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Leopard Diaries

A word from our rangers.

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15 - 21 November

By Liam Rainier
Leopard Diaries 15th - 21st November 2010

15nov1The bush has finally turned and is back to its' bright green summer coat with most of the trees now carrying leaves and the fruiting trees all carrying blossoms.

The weather has been good with some fantastic summer weather, with blue skies and dramatic sunsets being the order of the day. We did receive some rainfall with just short of 15mm falling on two days during the week.

The game viewing this week has been a bit harder than the last few months, with the abundance of free standing water available the game has dispersed. We have struggled to find elephant and lions this week. However, the remainder of the larger mammals are here in abundance with some great leopard, rhinoceros and buffalo sightings being enjoyed.


We were lucky enough to watch as one of our adult female leopards hunted a herd of impala late one afternoon. Although unsuccessful, the patience displayed by the predator in waiting for the right moment to strike is always interesting to witness. Thandi is looking heavily pregnant and it should not be long before we find her with her first litter of cubs.

15nov2A special sighting of the two new cubs that were found last week was enjoyed by Grant and his guests. The cubs are both healthy and their mother Shadow is providing them with regular kills. The imminent impala lambing season is going to provide a regular supply of fresh meat for these youngsters.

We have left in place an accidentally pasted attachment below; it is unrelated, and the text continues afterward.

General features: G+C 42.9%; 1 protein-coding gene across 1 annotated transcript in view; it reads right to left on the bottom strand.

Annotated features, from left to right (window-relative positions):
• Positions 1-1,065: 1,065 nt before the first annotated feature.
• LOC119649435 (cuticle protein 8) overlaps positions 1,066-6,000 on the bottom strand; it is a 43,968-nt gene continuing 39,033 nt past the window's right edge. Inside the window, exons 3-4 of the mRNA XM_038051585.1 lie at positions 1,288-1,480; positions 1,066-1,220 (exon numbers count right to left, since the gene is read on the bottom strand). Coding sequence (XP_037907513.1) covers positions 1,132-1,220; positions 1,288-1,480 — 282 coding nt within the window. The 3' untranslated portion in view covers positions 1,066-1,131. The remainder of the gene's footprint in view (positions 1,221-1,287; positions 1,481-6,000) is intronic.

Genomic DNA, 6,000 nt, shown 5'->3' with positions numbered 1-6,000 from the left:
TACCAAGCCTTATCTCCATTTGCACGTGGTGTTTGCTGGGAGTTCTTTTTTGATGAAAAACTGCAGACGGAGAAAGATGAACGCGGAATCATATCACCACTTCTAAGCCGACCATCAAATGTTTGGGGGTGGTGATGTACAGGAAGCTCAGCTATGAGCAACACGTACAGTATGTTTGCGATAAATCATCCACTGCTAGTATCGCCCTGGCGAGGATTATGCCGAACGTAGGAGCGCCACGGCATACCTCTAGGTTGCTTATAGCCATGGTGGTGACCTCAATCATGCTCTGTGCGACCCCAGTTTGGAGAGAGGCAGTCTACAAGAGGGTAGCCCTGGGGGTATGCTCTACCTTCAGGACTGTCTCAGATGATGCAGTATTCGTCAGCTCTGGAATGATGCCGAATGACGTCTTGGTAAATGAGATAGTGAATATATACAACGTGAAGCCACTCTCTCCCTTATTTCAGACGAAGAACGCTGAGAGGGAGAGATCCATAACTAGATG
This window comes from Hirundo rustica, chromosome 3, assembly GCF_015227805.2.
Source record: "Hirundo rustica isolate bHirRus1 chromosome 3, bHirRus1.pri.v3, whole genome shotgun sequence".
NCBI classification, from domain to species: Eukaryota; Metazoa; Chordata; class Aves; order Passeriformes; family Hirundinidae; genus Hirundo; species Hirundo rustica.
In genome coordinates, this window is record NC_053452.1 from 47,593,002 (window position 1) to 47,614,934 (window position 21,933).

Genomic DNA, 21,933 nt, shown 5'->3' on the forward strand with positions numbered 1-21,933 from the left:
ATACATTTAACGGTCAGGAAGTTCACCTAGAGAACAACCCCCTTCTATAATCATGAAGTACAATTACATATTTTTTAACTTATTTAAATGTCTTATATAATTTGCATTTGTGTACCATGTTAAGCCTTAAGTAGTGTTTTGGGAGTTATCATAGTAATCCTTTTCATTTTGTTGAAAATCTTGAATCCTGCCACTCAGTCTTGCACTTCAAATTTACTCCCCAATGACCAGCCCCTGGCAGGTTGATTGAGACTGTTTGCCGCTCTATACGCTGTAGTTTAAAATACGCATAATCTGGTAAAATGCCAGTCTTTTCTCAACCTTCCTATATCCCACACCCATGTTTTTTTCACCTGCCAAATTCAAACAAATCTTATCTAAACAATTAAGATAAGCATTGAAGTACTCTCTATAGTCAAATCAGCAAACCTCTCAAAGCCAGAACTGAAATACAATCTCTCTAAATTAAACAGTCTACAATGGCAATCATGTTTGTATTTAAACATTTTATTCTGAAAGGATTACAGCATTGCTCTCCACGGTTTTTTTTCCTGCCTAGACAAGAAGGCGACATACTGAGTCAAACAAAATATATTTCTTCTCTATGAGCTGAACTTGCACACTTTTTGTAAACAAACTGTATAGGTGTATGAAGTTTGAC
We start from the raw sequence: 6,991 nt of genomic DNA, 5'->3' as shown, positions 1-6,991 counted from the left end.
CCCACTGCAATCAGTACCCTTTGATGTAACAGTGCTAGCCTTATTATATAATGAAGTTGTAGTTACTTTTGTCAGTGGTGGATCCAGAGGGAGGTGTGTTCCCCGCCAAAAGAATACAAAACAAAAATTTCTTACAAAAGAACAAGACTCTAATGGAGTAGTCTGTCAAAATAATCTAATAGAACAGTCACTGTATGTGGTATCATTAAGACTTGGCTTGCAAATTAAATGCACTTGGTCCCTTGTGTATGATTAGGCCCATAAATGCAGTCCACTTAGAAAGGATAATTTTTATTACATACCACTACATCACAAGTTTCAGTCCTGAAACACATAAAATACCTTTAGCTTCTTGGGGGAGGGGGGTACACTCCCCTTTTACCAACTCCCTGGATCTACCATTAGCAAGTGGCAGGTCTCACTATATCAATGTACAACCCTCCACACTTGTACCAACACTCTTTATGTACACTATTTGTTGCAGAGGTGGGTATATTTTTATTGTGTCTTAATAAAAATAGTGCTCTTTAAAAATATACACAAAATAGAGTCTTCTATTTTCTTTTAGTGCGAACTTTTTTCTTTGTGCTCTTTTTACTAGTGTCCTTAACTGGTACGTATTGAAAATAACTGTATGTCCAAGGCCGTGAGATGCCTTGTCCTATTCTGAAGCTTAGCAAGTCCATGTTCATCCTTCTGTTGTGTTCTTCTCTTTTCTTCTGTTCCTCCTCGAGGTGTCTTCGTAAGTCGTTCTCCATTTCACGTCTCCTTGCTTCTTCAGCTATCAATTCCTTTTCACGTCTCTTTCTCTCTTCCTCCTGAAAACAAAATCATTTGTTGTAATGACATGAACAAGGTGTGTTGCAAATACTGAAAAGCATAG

A number of sightings of the young male leopards who are patrolling our property have been enjoyed this week. Rhulani, was seen on a number of occasions this week, the most notable of which was when he stole a bushbuck kill from his mother Salayexe.

The Rhino Pan male was seen on a large impala ram kill late on in the week. The strength of these spotted cats is something that still astounds all of us; the ability to hoist upwards of fifty kilograms straight up a tree is unbelievable.


Unfortunately we have had no lion sightings this week, we have found tracks but after spending considerable time and effort following them, all of the tracks have moved out of the area before we could locate the cats.


A single sighting of two elephant bulls made up our weekly total of elephant sightings!

Buffalo & Rhino

15nov3Buffalo sightings this week have been dominated by  resident bulls that are enjoying the fresh mud wallows created by the rains. Groups of up to nine or ten bulls have been seen enjoying the cool respite offered by the waterholes, from the heat of the day.

Rhinoceros sightings have been really good this week. The return of one of the larger crashes has made for some great viewing of these large pachyderms. The group consists of five rhinoceros and has spent considerable time in our traversing area over the course of the week.

The three dominant bulls have also been seen as they move through their respective territories performing their territorial housekeeping duties.


The Simbambili Guiding and Tracking Team

Leopard Diaries 9th November - 15 November

By Liam Rainier
Rangers Diary for November